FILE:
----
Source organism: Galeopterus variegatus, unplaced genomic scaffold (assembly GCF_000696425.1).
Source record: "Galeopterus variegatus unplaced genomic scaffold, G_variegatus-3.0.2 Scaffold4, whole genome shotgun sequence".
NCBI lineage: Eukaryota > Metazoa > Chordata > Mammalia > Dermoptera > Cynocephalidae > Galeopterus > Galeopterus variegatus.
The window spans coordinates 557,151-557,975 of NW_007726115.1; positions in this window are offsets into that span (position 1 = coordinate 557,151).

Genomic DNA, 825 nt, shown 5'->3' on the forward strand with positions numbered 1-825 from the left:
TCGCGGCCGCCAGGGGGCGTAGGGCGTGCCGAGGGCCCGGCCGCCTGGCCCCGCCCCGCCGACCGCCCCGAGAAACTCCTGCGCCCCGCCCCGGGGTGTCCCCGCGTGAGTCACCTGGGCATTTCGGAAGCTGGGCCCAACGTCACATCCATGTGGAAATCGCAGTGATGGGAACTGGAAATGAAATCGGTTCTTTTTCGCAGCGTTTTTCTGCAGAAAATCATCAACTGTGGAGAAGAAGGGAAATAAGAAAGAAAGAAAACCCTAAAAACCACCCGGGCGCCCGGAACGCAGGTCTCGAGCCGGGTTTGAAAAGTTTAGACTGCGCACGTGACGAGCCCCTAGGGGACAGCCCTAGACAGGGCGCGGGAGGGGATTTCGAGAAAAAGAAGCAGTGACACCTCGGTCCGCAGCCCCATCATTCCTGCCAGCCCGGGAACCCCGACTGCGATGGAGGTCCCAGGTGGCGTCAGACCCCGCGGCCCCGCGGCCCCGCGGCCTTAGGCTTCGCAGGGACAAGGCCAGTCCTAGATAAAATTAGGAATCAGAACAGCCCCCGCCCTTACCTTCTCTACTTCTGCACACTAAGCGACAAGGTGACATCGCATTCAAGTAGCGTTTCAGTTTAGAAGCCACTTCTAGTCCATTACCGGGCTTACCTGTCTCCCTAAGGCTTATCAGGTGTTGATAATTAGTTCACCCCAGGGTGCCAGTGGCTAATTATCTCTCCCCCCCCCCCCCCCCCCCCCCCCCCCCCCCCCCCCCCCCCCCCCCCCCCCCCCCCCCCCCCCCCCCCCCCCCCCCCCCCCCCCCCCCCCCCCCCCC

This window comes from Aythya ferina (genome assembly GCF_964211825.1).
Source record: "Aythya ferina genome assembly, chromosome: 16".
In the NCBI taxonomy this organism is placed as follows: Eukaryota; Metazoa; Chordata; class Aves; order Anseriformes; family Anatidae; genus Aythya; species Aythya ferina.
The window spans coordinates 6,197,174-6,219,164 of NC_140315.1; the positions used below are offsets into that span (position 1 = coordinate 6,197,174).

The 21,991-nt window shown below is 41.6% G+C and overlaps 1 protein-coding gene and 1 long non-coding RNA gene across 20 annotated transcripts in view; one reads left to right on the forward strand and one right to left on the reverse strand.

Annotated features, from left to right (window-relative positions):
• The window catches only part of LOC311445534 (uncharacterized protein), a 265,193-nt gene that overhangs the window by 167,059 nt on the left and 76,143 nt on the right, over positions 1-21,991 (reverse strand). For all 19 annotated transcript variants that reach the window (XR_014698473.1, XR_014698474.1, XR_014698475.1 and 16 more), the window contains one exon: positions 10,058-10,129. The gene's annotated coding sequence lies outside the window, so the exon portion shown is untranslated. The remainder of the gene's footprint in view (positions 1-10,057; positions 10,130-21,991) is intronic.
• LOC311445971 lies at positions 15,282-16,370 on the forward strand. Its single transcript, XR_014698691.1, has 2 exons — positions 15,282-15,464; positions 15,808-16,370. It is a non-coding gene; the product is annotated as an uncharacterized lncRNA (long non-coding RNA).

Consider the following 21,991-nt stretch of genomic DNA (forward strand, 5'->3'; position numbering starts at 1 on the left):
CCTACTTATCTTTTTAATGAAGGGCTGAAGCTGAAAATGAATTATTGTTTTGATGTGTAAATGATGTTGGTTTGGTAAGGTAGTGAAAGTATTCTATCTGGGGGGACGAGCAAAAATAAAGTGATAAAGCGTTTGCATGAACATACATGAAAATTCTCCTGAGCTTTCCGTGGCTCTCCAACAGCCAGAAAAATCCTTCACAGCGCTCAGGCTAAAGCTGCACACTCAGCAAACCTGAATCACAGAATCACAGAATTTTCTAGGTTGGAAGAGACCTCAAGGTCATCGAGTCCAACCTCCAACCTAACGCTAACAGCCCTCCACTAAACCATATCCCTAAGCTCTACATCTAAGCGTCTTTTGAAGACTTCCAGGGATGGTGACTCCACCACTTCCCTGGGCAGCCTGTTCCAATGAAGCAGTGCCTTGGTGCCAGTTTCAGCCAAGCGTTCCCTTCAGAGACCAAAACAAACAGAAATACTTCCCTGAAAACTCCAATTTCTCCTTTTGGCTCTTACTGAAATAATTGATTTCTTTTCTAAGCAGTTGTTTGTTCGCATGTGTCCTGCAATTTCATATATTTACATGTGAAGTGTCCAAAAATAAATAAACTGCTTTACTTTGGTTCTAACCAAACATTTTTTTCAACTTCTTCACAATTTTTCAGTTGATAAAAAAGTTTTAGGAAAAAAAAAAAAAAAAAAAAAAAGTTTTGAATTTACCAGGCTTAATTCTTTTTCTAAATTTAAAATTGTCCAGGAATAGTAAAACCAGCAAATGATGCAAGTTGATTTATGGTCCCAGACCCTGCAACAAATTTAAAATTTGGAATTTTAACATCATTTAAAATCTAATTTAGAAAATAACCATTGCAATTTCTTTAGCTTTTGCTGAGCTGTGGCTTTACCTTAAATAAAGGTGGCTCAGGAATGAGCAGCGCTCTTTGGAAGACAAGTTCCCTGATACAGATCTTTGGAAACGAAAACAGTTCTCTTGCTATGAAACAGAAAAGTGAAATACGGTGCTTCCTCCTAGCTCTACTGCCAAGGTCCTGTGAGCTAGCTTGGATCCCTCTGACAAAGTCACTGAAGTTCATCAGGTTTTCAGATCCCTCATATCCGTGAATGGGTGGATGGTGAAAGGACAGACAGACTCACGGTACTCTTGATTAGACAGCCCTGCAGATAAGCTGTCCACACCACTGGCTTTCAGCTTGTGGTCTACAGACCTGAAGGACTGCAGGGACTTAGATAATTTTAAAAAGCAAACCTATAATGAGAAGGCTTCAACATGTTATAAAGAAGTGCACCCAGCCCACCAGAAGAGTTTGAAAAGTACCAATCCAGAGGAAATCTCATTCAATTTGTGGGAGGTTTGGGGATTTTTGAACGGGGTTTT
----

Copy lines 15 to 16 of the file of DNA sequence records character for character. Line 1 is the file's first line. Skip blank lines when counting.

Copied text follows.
Consider the following 21,991-nt stretch of genomic DNA (forward strand, 5'->3'; position numbering starts at 1 on the left):
CCTACTTATCTTTTTAATGAAGGGCTGAAGCTGAAAATGAATTATTGTTTTGATGTGTAAATGATGTTGGTTTGGTAAGGTAGTGAAAGTATTCTATCTGGGGGGACGAGCAAAAATAAAGTGATAAAGCGTTTGCATGAACATACATGAAAATTCTCCTGAGCTTTCCGTGGCTCTCCAACAGCCAGAAAAATCCTTCACAGCGCTCAGGCTAAAGCTGCACACTCAGCAAACCTGAATCACAGAATCACAGAATTTTCTAGGTTGGAAGAGACCTCAAGGTCATCGAGTCCAACCTCCAACCTAACGCTAACAGCCCTCCACTAAACCATATCCCTAAGCTCTACATCTAAGCGTCTTTTGAAGACTTCCAGGGATGGTGACTCCACCACTTCCCTGGGCAGCCTGTTCCAATGAAGCAGTGCCTTGGTGCCAGTTTCAGCCAAGCGTTCCCTTCAGAGACCAAAACAAACAGAAATACTTCCCTGAAAACTCCAATTTCTCCTTTTGGCTCTTACTGAAATAATTGATTTCTTTTCTAAGCAGTTGTTTGTTCGCATGTGTCCTGCAATTTCATATATTTACATGTGAAGTGTCCAAAAATAAATAAACTGCTTTACTTTGGTTCTAACCAAACATTTTTTTCAACTTCTTCACAATTTTTCAGTTGATAAAAAAGTTTTAGGAAAAAAAAAAAAAAAAAAAAAAAGTTTTGAATTTACCAGGCTTAATTCTTTTTCTAAATTTAAAATTGTCCAGGAATAGTAAAACCAGCAAATGATGCAAGTTGATTTATGGTCCCAGACCCTGCAACAAATTTAAAATTTGGAATTTTAACATCATTTAAAATCTAATTTAGAAAATAACCATTGCAATTTCTTTAGCTTTTGCTGAGCTGTGGCTTTACCTTAAATAAAGGTGGCTCAGGAATGAGCAGCGCTCTTTGGAAGACAAGTTCCCTGATACAGATCTTTGGAAACGAAAACAGTTCTCTTGCTATGAAACAGAAAAGTGAAATACGGTGCTTCCTCCTAGCTCTACTGCCAAGGTCCTGTGAGCTAGCTTGGATCCCTCTGACAAAGTCACTGAAGTTCATCAGGTTTTCAGATCCCTCATATCCGTGAATGGGTGGATGGTGAAAGGACAGACAGACTCACGGTACTCTTGATTAGACAGCCCTGCAGATAAGCTGTCCACACCACTGGCTTTCAGCTTGTGGTCTACAGACCTGAAGGACTGCAGGGACTTAGATAATTTTAAAAAGCAAACCTATAATGAGAAGGCTTCAACATGTTATAAAGAAGTGCACCCAGCCCACCAGAAGAGTTTGAAAAGTACCAATCCAGAGGAAATCTCATTCAATTTGTGGGAGGTTTGGGGATTTTTGAACGGGGTTTT